The difference between involvement and commitment is like ham and eggs. The chicken is involved; the pig is committed.

Most companies we interview as potential clients mention the lack of accountability as the root of their problems.  It likely is, but we believe that accountability is a result and a deliverable.  If you haven’t addressed the first three dysfunctions of a team…

1. Absence of trust

2. Fear of conflict

3. Lack of commitment

then the fourth, avoidance of accountability, is typically a natural byproduct.  Accountability occurs naturally when trust has been established, open and productive conflict is encouraged, and a strong level of real commitment has been achieved.  Addressing those first three identified dysfunctions turns accountability into a much more inevitable outcome.

One of the turning points in my parenting occurred just a few years ago.  I had made up my mind on a situation concerning my daughter.  I do that easily and quickly.  My wife believed my daughter had a valid and well-supported reason for seeing things differently.  When my wife chided her to talk to me about it, she said:

“What’s the point, he has already made up his mind."

I want her to trust my best of intentions for her well enough to tell me her true feelings.  I want her to believe that respectfully offering her differing opinion is okay.  Because I want us to be able to commit to things and feel comfortable holding her accountable.  

Frankly, her feeling that there was no point in sharing her opinions or feelings with me broke my heart.

As we have worked to eliminate those “dysfunctions" in our relationship, much in the way a healthy team should, we have become closer.  She feels like I value and respect her opinions more.  We don’t always agree on things, but she is much more comfortable in committing to the things we decide and I feel very comfortable helping hold her accountable to those things.  Almost as if I have earned the right in her eyes.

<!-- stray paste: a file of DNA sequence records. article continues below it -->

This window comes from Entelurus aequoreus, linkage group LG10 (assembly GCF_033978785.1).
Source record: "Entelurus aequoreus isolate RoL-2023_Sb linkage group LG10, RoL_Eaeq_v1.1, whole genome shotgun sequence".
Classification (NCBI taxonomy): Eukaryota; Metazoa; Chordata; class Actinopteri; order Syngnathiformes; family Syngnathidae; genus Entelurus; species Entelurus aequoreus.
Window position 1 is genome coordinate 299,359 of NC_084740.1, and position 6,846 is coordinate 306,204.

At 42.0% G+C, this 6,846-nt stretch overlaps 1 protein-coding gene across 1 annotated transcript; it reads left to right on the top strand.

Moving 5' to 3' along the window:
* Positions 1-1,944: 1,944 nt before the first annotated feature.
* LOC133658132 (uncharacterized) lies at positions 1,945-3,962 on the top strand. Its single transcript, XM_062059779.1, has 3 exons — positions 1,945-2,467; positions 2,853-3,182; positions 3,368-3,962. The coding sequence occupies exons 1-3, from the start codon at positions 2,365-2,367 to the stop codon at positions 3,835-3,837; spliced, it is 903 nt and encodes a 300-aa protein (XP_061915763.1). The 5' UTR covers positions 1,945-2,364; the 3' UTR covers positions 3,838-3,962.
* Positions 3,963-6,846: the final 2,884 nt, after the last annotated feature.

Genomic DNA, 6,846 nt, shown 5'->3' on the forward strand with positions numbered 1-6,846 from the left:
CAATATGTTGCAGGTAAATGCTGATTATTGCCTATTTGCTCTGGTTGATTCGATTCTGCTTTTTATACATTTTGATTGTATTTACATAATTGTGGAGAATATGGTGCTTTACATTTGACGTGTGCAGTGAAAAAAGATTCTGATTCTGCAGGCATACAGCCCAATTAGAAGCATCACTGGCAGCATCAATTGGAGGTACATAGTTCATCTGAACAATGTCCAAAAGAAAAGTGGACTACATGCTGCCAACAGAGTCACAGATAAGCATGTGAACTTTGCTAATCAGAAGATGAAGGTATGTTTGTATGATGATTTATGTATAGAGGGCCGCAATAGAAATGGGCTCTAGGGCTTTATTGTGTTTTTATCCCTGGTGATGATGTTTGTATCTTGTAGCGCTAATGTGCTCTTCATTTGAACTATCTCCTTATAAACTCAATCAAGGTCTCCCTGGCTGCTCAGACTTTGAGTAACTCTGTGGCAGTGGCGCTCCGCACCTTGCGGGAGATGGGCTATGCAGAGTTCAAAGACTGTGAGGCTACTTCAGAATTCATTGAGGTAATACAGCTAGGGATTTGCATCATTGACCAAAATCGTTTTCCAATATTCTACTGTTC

Turns out that building more accountability actually requires a lot of humility. 

It doesn’t require more discipline as much as it requires inclusion and thoughtfulness.  It takes valuing and desiring the input and opinions of others.  When those things are present, accountability becomes easier for everyone.

Again, I should expect that the people I pay would do the job I pay them to do whether they like it or not and it shouldn’t require any accountability from me.  But that is the premise that most of us have operated under for a long time.  

And how is that working for us?

I am interested in teams finding a higher level of success and finding it faster.  We can either do the painstaking work that inclusion and building buy-in requires with the team, or bang our heads against the wall in frustration later on.  

Not understanding and addressing these five dysfunctions found in most teams is what keeps us from the success we desire.


  • Does your team struggle with accountability?
  • Do you naturally assume that it is your fault for not holding them accountable enough?
  • Are you really committed enough to the idea of building accountability that you're willing to address the root causes of its' absence?  
  • Are you ready to embark on an owner-to-team conversion that will naturally address all of this?